A FARMER will typically pay just 80 cents per month under the new Property Tax, said Finance Minister Colm Imbert yesterday. He was winding up debate jointly on two bills to amend the Property Tax and Valuation of Land Acts in the Lower House. Imbert chided the United National Congress for having done nothing to reduce the 10 per cent tax payable on all types of land across the board in Chaguanas.
Saying agricultural land in that borough is now at 10 per cent of the monthly rental value of the lot, he boasted that by the Property Tax legislation the Government is cutting the rate by one-tenth to a new rate of just one per cent. Saying a typical farmer’s lot rents for $80 per month, he calculated the new tax rate at just 80 cents.
“Our property tax will be one of the lowest in the world,” Imbert trumpeted. “The Member for St Augustine (Prakash Ramadhar who was not present) owns a property in Florida. It;s online. The tax on that is $30,000 and he pays it happily.” Imbert defended the Valuations Tribunal to which property owners will be able to appeal the size of valuations of property tax on their properties.
He said it would have been totally unconscionable to have added property tax appeals to the burden already on the existing Tax Appeal Board (TAB) which already hears appeals involving the likes of VAT and petroleum production taxes. He said the tribunal offers a system “much simpler, less costly and easier” than the TAB.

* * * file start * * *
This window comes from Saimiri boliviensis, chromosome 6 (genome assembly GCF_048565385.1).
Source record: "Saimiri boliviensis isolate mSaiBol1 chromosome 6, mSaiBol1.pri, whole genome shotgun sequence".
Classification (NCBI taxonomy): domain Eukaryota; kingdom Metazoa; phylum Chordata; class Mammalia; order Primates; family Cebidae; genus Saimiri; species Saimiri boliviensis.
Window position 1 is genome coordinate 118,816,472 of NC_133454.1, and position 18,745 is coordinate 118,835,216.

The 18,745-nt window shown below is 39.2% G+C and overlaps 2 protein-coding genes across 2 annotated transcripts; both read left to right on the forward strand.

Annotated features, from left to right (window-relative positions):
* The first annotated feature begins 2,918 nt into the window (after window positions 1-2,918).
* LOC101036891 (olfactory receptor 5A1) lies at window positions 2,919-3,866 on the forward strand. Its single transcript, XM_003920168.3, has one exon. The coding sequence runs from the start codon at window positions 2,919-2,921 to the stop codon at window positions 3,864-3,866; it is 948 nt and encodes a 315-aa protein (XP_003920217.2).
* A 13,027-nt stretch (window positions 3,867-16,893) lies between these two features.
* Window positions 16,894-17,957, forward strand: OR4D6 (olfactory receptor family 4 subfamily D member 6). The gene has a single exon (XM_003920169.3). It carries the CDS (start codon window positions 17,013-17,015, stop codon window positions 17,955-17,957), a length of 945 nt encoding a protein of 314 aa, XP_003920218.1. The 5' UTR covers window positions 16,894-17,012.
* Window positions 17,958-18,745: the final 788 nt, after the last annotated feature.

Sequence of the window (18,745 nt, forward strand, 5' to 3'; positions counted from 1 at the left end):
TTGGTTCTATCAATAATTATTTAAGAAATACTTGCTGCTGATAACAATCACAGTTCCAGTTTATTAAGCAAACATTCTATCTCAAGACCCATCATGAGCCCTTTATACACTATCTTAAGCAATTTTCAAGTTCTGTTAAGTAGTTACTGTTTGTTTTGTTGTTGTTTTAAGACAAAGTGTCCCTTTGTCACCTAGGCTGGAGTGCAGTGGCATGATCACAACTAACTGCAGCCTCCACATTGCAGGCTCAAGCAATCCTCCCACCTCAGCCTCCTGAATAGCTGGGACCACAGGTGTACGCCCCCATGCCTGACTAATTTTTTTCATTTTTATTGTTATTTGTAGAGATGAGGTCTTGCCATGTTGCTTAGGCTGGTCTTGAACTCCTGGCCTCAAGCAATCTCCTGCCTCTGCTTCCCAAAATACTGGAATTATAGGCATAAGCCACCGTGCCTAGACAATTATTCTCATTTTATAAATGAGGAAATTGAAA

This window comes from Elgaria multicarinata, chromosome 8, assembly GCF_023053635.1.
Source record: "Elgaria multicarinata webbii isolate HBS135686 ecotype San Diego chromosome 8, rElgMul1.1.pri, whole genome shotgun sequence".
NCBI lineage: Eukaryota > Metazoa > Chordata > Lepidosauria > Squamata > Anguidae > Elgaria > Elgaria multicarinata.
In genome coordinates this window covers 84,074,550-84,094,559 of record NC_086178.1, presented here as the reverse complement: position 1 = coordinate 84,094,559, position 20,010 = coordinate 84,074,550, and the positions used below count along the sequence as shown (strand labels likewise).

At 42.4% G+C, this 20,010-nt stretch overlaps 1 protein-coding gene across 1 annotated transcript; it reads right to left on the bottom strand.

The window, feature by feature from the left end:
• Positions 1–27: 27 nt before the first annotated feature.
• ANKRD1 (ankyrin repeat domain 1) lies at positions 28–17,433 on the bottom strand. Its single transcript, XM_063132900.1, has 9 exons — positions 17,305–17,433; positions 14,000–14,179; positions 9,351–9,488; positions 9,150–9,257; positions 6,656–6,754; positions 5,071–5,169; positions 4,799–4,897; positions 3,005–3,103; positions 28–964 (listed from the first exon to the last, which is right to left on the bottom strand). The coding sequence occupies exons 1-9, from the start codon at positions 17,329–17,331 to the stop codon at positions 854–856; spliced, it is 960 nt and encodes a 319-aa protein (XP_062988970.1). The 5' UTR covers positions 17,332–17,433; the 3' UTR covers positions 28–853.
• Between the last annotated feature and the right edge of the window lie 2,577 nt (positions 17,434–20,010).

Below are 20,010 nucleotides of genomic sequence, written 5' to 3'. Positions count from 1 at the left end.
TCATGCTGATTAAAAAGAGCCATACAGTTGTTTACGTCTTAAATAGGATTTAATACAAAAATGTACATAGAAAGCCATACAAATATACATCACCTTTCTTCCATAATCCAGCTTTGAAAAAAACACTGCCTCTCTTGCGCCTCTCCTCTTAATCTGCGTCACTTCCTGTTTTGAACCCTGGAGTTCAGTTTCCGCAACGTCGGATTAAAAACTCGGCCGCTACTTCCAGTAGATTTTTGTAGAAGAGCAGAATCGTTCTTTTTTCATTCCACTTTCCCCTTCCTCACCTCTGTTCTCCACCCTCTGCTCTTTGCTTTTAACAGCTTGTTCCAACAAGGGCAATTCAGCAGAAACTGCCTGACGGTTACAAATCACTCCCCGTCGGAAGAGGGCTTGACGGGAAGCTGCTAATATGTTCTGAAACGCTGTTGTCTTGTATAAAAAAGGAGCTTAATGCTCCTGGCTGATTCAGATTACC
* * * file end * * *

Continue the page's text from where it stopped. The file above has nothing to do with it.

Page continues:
Imbert said that at any time in an appeal to the tribunal including after judgement, a property owner can also send their case to the High Court for a determination. “We are not taking away rights but making it better.” He defended the independence of the tribunal, reading property tax legislation that said the minister shall not give directions to the tribunal for any particular case.
Regarding appointments of the tribunal, he said any tribunal member can appeal his/her dismissal by judicial review if alleging the minister acting whimsically in evoking the appointment.